Essential Knowledge 2.B.2 Growth and dynamic homeostasis are maintained by the constant movement of molecules across membranes.
Science Practice 1.4 The student can use representations and models to analyze situations or solve problems qualitatively and quantitatively.
Learning Objective 2.12 The student is able to use representations and models to analyze situations or solve problems qualitatively and quantitatively to investigate whether dynamic homeostasis is maintained by the active movement of molecules across membranes.
Big Idea 2 Biological systems utilize free energy and molecular building blocks to grow, to reproduce, and to maintain dynamic homeostasis.
Enduring Understanding 2.D Growth and dynamic homeostasis of a biological system are influenced by changes in the system’s environment.
Essential Knowledge 2.D.4 Plants and animals have a variety of chemical defenses against infections that affect dynamic homeostasis.
Science Practice 1.1 The student can create representations and models of natural or man-made phenomena and systems in the domain.
Science Practice 1.2 The student can describe representations and models of natural or man-made phenomena and systems in the domain.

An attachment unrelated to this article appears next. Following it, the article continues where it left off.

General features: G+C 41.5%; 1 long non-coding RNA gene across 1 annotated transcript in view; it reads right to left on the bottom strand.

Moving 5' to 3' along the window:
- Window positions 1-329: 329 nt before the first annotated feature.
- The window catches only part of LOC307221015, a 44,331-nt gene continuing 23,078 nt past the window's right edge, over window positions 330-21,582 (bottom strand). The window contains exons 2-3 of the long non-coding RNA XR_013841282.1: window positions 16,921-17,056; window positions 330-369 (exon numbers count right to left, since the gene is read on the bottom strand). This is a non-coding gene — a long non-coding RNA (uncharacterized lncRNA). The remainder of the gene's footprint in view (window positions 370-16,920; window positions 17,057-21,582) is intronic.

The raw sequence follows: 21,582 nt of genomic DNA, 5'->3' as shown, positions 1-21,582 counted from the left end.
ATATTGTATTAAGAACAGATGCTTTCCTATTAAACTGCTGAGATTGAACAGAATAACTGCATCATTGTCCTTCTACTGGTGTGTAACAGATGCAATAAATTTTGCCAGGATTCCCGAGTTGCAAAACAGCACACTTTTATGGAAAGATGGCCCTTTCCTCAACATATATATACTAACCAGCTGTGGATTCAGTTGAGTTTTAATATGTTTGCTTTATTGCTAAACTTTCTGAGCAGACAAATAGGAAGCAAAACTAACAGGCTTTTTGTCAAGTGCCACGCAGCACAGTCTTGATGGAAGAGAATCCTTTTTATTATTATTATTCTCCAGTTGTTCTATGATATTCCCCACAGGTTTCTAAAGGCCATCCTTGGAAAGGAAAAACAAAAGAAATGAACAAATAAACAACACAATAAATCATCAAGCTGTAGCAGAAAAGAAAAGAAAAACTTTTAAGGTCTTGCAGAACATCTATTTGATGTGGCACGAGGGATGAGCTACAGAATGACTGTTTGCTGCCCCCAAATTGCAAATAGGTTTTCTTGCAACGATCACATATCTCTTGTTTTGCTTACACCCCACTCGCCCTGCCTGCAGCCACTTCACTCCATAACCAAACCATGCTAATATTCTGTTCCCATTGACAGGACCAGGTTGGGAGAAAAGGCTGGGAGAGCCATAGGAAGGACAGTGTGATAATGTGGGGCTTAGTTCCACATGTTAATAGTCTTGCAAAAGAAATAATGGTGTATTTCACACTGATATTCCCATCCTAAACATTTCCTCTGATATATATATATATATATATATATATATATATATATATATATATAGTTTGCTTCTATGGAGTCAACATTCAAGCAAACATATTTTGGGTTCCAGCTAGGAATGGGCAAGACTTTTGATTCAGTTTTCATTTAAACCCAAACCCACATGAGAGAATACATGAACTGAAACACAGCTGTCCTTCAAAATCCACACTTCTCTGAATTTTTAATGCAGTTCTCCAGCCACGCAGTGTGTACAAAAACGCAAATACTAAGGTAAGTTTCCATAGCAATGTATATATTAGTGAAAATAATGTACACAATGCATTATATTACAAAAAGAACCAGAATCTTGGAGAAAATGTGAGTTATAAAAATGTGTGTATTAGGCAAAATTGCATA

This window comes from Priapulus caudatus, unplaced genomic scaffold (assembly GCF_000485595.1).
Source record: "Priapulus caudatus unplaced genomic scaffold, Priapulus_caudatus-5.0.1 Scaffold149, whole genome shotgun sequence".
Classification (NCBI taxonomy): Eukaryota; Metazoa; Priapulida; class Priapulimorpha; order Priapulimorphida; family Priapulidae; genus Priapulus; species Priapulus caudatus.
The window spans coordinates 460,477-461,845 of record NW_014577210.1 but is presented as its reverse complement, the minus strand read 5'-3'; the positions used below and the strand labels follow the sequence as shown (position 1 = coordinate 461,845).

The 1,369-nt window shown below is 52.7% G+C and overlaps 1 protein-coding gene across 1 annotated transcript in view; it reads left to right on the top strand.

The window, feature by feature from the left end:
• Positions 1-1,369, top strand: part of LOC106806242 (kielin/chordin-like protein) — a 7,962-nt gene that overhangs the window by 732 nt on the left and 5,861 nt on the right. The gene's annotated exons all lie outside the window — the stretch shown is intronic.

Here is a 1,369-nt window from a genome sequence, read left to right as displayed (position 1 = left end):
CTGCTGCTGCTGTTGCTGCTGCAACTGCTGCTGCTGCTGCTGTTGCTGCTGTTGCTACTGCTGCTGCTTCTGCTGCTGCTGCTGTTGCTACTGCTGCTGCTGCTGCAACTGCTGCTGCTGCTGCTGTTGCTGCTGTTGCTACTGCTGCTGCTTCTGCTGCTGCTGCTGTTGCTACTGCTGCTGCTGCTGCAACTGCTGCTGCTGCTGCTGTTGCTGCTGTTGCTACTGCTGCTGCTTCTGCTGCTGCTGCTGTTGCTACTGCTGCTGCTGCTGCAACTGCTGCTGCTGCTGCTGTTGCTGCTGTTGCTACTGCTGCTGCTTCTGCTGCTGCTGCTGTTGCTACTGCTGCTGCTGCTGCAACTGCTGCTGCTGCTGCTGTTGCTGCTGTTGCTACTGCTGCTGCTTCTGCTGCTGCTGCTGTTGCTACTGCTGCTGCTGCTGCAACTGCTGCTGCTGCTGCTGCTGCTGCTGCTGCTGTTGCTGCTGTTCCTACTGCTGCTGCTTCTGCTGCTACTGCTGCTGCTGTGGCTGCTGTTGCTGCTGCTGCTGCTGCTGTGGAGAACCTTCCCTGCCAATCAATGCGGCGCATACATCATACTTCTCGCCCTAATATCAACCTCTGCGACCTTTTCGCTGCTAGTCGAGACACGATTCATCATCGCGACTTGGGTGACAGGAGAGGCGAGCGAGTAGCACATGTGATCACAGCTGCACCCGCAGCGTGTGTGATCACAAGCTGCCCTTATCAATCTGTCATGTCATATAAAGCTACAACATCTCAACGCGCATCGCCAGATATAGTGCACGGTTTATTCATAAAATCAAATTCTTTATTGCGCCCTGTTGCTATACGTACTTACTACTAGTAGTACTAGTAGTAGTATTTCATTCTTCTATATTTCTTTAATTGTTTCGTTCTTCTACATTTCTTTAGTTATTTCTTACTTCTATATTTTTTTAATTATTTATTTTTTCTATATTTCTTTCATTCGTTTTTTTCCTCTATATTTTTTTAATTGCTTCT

Learning Objective 2.30 The student can create representations or models to describe nonspecific immune defenses in plants and animals.

In addition to moving small ions and molecules through the membrane, cells also need to remove and take in larger molecules and particles (see Table 5.2 for examples). Some cells are even capable of engulfing entire unicellular microorganisms. You might have correctly hypothesized that the uptake and release of large particles by the cell requires energy. A large particle, however, cannot pass through the membrane, even with energy supplied by the cell.

Endocytosis

Endocytosis is a type of active transport that moves particles, such as large molecules, parts of cells, and even whole cells, into a cell. There are different variations of endocytosis, but all share a common characteristic: The plasma membrane of the cell invaginates, forming a pocket around the target particle. The pocket pinches off, resulting in the particle being contained in a newly created intracellular vesicle formed from the plasma membrane.

Phagocytosis